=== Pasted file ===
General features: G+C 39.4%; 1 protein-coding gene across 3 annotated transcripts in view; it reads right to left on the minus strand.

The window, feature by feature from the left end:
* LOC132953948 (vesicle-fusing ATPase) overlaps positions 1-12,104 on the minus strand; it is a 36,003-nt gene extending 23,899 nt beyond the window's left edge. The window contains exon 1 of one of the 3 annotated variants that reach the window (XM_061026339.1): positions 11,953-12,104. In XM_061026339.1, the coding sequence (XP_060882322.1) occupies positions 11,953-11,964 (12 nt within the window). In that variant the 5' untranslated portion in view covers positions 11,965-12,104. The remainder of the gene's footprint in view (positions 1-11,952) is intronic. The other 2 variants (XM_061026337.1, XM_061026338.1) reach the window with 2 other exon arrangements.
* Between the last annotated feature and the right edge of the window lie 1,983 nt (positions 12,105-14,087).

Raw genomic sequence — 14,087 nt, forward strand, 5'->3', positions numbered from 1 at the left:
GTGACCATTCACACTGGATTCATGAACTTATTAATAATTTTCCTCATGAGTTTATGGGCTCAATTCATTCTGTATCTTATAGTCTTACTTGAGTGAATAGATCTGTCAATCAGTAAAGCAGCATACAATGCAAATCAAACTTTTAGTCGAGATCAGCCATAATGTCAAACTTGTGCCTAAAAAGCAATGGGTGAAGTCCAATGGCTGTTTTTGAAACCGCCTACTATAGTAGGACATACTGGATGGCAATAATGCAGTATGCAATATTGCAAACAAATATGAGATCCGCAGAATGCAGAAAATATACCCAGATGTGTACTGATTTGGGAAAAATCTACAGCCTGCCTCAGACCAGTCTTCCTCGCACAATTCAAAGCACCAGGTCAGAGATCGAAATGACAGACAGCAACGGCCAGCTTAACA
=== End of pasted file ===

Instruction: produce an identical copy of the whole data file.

General features: G+C 39.4%; 1 protein-coding gene across 3 annotated transcripts in view; it reads right to left on the minus strand.

The window, feature by feature from the left end:
* LOC132953948 (vesicle-fusing ATPase) overlaps positions 1-12,104 on the minus strand; it is a 36,003-nt gene extending 23,899 nt beyond the window's left edge. The window contains exon 1 of one of the 3 annotated variants that reach the window (XM_061026339.1): positions 11,953-12,104. In XM_061026339.1, the coding sequence (XP_060882322.1) occupies positions 11,953-11,964 (12 nt within the window). In that variant the 5' untranslated portion in view covers positions 11,965-12,104. The remainder of the gene's footprint in view (positions 1-11,952) is intronic. The other 2 variants (XM_061026337.1, XM_061026338.1) reach the window with 2 other exon arrangements.
* Between the last annotated feature and the right edge of the window lie 1,983 nt (positions 12,105-14,087).

Raw genomic sequence — 14,087 nt, forward strand, 5'->3', positions numbered from 1 at the left:
GTGACCATTCACACTGGATTCATGAACTTATTAATAATTTTCCTCATGAGTTTATGGGCTCAATTCATTCTGTATCTTATAGTCTTACTTGAGTGAATAGATCTGTCAATCAGTAAAGCAGCATACAATGCAAATCAAACTTTTAGTCGAGATCAGCCATAATGTCAAACTTGTGCCTAAAAAGCAATGGGTGAAGTCCAATGGCTGTTTTTGAAACCGCCTACTATAGTAGGACATACTGGATGGCAATAATGCAGTATGCAATATTGCAAACAAATATGAGATCCGCAGAATGCAGAAAATATACCCAGATGTGTACTGATTTGGGAAAAATCTACAGCCTGCCTCAGACCAGTCTTCCTCGCACAATTCAAAGCACCAGGTCAGAGATCGAAATGACAGACAGCAACGGCCAGCTTAACA